lamina 22–30 mm long, orbicular; hypanthium hairs dense; stamens 13–15; anthers white; styles/pyrenes 2C. soongoricus

About 90–500 species that are widespread in temperate North Africa, Asia, Central America (Mexico), and Europe, most abundant in the Chinese Himalaya (Szechuan and Yunnan provinces).

Number of species and named hybrids in New Zealand within Cotoneaster Medik.
Exotic: Fully Naturalised10
Exotic: Casual8
Exotic: Cultivated6

n = 17 is regarded as basic (Fryer & Hylmö 2009), 2n = 34 diploid, 2n = 51 triploid, 2n = 68 tetraploid, 2n = 85 pentaploid, 2n = 102 hexaploid. Fryer & Hylmö (2009) state that 10% of species are diploid, 70% tetraploid, 15% pentaploid, and a few have higher ploidy than pentaploid. They also conclude that diploid species are outbreeding and variable while tetraploid species are apomictic and uniform in morphology. Dickoré & Kasperek (2010) believe apomixis has usually been inferred from the uniformity of seed progeny rather than investigation of how the embryo is created. Triploidy is extremely difficult to achieve in plants, and most cases of triploidy are in fact hexaploids. The presence of so-called triploids in Cotoneaster suggests that the base number in Cotoneaster is lower than 17 and that the triploids are actually hexaploids (P. Heenan, pers. comm.).


Webb et al. (1988) provided descriptions of 5 fully naturalised and 2 casual Cotoneaster species. This treatment provides descriptions of 12 fully naturalised and 5 casual Cotoneaster species or hybrids.  This increase over 29 years reflects the tendency of species in the genus to escape from cultivation and to naturalise.  For this reason, a further 6 species in cultivation have been included.

Flowers and fruit can be used equally well to determine the number of embryos per flower or fruit. Therefore this feature is cited in the key as "styles/pyrenes".  The number of embryos per flower or fruit varies on a plant.  It is therefore best to count the styles or pyrenes of c. 6–8 flowers or fruit to establish the average embryo number.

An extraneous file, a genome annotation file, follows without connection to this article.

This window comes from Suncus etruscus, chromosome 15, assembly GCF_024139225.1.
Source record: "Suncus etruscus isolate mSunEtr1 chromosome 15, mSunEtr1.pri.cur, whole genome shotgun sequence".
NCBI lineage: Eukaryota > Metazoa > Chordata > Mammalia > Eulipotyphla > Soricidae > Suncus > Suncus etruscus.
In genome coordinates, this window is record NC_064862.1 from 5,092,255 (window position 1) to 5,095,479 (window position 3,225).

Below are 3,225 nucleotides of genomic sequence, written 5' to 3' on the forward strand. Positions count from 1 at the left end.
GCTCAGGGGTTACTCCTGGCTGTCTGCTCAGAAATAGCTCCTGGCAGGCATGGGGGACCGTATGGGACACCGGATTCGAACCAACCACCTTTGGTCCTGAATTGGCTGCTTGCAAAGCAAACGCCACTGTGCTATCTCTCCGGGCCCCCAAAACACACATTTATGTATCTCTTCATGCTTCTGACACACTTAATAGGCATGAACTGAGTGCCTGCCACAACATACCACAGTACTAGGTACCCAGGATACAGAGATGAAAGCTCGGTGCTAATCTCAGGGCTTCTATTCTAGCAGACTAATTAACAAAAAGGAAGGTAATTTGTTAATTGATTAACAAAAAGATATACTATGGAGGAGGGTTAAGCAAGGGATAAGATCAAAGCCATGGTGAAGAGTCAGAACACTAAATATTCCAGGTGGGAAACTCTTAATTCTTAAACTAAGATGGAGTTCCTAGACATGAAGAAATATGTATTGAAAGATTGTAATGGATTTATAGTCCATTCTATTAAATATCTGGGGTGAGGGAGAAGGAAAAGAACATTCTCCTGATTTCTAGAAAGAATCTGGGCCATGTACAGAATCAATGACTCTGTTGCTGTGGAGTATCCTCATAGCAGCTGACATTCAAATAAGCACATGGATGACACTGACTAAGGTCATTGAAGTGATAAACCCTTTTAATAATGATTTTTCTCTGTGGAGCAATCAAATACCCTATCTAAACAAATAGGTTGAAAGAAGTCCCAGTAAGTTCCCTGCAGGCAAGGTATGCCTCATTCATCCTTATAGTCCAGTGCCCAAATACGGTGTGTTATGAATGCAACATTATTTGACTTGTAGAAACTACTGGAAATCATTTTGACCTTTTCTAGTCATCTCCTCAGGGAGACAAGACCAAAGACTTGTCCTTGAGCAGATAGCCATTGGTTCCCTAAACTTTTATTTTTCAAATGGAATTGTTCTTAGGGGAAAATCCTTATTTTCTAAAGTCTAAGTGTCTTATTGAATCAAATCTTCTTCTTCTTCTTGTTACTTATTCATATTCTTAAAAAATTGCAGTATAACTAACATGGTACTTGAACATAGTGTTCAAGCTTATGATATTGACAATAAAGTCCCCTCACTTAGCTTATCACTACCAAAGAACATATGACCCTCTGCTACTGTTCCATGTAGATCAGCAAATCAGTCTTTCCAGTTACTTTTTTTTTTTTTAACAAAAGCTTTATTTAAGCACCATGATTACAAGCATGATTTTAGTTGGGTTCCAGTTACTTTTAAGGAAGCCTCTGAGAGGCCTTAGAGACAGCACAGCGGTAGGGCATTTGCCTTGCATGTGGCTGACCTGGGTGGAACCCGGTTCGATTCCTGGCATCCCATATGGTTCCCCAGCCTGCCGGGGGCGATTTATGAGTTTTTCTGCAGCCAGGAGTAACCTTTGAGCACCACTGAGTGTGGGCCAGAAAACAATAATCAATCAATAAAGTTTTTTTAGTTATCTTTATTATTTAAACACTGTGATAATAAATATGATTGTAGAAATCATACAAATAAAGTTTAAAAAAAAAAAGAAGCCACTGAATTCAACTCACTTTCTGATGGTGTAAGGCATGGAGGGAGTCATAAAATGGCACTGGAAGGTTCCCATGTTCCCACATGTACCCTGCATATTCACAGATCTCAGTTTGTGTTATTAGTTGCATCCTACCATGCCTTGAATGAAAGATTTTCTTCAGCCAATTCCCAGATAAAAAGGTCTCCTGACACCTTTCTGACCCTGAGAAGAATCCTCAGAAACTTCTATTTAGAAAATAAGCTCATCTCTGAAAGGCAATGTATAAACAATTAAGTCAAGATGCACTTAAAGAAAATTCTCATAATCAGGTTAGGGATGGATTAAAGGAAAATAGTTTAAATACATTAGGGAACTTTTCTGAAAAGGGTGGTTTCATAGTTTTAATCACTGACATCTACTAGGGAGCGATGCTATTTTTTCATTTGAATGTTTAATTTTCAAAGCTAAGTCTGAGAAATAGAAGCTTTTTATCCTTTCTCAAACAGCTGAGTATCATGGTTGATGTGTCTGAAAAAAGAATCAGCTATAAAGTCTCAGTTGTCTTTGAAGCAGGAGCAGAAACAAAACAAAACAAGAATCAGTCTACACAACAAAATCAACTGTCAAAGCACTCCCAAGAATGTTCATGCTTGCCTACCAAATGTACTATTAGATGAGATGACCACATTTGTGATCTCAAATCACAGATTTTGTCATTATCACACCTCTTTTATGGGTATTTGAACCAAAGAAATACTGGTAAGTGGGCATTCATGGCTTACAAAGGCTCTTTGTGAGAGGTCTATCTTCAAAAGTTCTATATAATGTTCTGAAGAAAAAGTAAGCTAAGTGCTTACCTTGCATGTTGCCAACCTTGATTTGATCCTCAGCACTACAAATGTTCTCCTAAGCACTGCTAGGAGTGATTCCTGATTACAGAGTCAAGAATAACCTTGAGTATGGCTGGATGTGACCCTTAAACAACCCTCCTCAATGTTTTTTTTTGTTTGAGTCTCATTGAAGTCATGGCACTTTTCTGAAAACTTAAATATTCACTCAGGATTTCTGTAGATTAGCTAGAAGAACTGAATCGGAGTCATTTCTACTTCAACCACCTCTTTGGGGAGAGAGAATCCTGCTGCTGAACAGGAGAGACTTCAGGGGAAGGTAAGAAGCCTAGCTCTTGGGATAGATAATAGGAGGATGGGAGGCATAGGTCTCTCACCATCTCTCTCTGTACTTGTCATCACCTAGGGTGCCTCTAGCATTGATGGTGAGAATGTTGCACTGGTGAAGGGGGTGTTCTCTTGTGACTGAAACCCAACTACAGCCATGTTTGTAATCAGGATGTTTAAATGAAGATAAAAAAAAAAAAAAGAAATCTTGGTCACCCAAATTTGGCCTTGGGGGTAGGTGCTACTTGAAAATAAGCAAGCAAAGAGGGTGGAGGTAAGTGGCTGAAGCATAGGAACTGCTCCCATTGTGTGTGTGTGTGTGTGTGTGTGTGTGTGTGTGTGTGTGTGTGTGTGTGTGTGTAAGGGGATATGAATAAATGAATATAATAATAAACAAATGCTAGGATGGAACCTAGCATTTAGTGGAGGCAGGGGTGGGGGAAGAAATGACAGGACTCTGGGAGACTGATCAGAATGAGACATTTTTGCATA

Fresh leaf thickness is given in microns, because perception of leaf thickness is influenced by leaf size; larger leaves give the impression of being thinner than they actually are.

The following qualifiers are used for hair density. Dense = surface not visible; moderately dense = surface partly obscured but still visible; sparse = hairs scattered across the surface.

Flowers per corymb refers to the number of flowers per lateral fascicle; the number on the terminal fascicle is always much greater.

RHS colour numbers follow the RHS colour charts (Royal Horticultural Society 1966). Colour names are Universal Colour Language names (Kelly & Judd 1976; RHS colour charts are available online at the Royal Horticultural Society website ( and the Azalea Society of America website ( Both vary in terms of how well they match RHS printed colour charts: they are reasonably accurate in the reds but a poor match in the greens.

Connor, H.E.; Fountain, J. 2009: Plants that Poison: A New Zealand Guide. Manaaki Whenua Press, Lincoln.
Dickoré, W.B.; Kasperek, G. 2010: Species of Cotoneaster (Rosaceae, Maloideae) indigenous to, naturalising or commonly cultivated in central Europe. Willdenowia 40(2): 13–45.
Fryer, J.; Hylmö, B. 2009: Cotoneasters: a comprehensive guide to shrubs for flowers, fruit, and foliage. Timber Press, Portland.
Kelly, K.L.; Judd, D.B. 1976: Color universal language and dictionary of names. National Bureau of Standards special publication 440. US Department of Commerce, Washington, DC.
Lo, E.Y.; Donoghue, M.J. 2012: Expanded phylogenetic and dating analyses of the apples and their relatives (Pyreae, Rosaceae). Molecular Phylogenetics and Evolution 63: 230–243.
Mabberley, D.J. 2008: Mabberley's plant book, a portable dictionary of plants, their classification and uses. Edition 3. Cambridge University Press.
Medikus, F.K. 1789: Philosophische Botanik. Vol. 1. der neuen Hofund Akademischen Buchhandlung, Mannheim.
Royal Horticultural Society 1966: R.H.S. colour chart. Royal Horticultural Society of Great Britain, London.